But other elements of the platform were directly shaped by Trump and his campaign promises, such as advocating that a wall be built along the entire U.S.-Mexico border and taking an “America first” position on trade.

Then there’s the broader question of what kind of conservative Trump is and how that could shape the Republican Party. Many elected Republican politicians were slow to warm to Trump or have still only given him a lukewarm embrace.

Trump was, to many, a polarizing figure on the campaign trail, so the convention was supposed to clarify his role as a leader in the Republican Party among its other leaders.

To that end, Tuesday evening’s program also showed a party beginning to mend its wounds: Ryan, Senate Majority Leader Mitch McConnell, and House Majority Leader Kevin McCarthy all spoke before the convention body and talked about the good that could be done under a Trump presidency.

Ryan, in his speech, appeared to embrace the divisions the party had suffered as indicative of a passionate, caring party.

“Have we had our arguments this year? Sure we have — and you know what I call those? Signs of life,” Ryan said. “Signs of a party that's not just going through the motions. Not just mouthing new words for the same old stuff.”

Ryan promised that next time he’s at the State of the Union address he’ll be up there with Trump and his vice president, Mike Pence.

Similarly, McConnell talked about how Trump would be good for a Republican-controlled Senate.

"With Donald Trump in the White House, Senate Republicans will build on the work we've done and pass more bills into law than any Senate in years,” McConnell said.

But the wounds haven’t healed yet. When McConnell took the stage for the vice presidential nominating proceedings Tuesday, it was to the boos of some in the audience. During the roll call, some delegates booed when a state announced that a majority of its delegates were allocated to a candidate other than Trump.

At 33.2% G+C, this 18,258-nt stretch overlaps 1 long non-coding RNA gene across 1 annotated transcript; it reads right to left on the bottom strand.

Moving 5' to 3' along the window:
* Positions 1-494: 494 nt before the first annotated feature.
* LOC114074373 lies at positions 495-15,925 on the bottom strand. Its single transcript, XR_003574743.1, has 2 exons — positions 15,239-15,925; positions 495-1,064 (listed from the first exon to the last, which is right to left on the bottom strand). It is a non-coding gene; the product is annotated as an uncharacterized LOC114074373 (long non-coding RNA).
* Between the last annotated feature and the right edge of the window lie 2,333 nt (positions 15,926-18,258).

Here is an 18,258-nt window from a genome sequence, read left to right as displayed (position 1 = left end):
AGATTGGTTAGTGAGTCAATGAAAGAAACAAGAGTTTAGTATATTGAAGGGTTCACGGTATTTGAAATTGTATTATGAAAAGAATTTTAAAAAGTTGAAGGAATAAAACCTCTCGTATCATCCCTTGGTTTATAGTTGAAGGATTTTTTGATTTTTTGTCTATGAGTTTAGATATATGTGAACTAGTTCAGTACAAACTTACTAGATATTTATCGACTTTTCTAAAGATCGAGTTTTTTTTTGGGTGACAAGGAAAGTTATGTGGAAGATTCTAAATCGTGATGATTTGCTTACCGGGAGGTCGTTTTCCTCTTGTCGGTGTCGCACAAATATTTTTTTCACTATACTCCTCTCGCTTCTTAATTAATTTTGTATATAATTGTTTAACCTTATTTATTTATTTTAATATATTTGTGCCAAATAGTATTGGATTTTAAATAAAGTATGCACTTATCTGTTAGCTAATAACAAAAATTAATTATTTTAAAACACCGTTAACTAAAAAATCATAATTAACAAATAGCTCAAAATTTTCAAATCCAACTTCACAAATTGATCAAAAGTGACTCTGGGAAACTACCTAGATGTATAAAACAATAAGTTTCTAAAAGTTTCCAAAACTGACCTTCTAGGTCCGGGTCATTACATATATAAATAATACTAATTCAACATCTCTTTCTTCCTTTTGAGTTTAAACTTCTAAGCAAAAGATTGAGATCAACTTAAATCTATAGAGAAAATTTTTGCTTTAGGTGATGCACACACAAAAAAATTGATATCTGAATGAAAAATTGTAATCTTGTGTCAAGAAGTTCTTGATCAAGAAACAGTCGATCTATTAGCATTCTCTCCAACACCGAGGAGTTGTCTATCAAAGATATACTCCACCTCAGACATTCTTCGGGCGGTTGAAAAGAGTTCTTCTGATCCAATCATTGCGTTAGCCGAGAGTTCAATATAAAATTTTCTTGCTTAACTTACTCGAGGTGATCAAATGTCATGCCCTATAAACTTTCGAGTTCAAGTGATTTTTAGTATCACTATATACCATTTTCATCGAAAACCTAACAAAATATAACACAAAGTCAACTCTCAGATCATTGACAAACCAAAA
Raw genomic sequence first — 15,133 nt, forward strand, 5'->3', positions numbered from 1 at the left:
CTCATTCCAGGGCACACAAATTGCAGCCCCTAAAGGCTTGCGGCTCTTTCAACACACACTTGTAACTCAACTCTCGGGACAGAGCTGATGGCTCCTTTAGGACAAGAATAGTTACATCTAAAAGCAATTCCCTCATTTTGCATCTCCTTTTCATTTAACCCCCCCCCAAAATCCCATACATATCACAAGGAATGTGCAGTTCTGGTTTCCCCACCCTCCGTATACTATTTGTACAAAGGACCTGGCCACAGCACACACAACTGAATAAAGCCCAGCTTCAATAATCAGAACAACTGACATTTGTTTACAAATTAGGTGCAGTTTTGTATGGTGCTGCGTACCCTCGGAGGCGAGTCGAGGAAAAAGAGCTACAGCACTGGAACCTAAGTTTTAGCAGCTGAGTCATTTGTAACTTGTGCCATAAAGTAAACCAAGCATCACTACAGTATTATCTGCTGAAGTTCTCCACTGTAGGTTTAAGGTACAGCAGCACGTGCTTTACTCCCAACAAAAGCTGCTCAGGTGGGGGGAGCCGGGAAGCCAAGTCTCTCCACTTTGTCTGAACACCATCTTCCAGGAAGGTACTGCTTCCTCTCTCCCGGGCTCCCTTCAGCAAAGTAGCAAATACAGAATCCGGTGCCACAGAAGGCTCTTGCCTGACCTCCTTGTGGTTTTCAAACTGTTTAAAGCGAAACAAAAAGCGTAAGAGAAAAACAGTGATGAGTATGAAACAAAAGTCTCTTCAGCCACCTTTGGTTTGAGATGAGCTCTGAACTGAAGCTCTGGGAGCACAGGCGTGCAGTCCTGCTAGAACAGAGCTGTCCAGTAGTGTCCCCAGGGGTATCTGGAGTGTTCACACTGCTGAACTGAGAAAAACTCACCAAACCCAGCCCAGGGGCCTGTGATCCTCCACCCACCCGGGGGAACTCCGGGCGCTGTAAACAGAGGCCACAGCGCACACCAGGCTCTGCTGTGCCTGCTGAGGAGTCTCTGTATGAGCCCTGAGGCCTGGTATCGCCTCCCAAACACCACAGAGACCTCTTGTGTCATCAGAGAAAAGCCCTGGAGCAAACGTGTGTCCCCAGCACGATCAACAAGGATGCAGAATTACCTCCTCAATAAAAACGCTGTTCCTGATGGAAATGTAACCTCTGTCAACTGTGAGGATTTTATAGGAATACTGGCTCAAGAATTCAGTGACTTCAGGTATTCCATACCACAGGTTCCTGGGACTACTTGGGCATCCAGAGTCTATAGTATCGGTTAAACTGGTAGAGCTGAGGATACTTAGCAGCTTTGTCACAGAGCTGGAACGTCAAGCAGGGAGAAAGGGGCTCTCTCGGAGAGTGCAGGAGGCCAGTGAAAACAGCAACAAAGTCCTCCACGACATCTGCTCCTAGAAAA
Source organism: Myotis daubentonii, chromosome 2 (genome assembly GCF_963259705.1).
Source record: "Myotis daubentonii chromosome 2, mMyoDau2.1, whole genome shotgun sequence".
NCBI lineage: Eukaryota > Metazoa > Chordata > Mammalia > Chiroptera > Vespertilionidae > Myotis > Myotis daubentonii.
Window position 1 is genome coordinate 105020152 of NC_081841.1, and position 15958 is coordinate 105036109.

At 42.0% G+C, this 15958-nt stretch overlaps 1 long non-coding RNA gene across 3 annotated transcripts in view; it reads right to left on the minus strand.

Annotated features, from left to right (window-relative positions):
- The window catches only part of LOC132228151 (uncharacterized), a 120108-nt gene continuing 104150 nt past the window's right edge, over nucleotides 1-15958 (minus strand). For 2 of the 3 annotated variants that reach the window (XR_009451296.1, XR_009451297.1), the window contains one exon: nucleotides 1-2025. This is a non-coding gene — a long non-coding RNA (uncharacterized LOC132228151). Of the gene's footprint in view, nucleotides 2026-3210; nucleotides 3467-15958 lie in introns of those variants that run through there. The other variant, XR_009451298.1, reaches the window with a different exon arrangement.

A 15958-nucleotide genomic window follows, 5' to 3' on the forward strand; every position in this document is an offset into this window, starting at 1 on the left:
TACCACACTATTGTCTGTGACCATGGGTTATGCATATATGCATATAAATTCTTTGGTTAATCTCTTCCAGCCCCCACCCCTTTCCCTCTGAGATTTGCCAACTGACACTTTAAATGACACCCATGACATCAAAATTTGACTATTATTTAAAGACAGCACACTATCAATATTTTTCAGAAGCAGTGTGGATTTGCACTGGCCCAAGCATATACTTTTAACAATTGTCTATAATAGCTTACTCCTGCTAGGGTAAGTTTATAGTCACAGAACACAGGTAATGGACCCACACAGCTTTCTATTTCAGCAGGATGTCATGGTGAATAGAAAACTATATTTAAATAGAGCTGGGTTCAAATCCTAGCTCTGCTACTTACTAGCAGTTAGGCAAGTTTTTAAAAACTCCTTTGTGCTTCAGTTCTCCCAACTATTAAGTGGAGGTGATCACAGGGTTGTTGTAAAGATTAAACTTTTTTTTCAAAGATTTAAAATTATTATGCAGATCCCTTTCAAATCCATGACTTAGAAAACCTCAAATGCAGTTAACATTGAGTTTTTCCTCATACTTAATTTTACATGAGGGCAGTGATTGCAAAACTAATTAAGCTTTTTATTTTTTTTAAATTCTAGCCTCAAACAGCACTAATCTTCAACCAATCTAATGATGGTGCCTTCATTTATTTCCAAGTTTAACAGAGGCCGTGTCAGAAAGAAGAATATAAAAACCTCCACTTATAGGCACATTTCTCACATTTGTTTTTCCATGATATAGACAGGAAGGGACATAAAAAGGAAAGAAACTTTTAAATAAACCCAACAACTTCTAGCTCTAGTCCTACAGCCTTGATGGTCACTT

“You don’t invite a guest into your home and boo him,” England said. “It was classless — not the way to party unity."

Carol Del Carlo, an alternate delegate from Incline Village, said the same thing about the other side. She said she was “disappointed” in the politicians who’ve been slow to warm to Trump. She stressed the need for the party to come together either to vote for Trump or vote against Hillary.

“Honestly, Trump was not my first or second choice,” Del Carlo said. "But I respect the will of the people and he’s now my choice.”

Indeed, one of the more intense moments of unity during the convention was the rousing speech by New Jersey Gov. Chris Christie, who essentially put on a mock trial of Clinton. He presented evidence against Clinton and asked the crowd to judge her “guilty or not guilty.”

“Guilty,” they shouted, at every break in his speech, with some starting their own rounds of “lock her up.”

“If you’re not for Trump, vote against Hillary,” Del Carlo said. “You have to vote."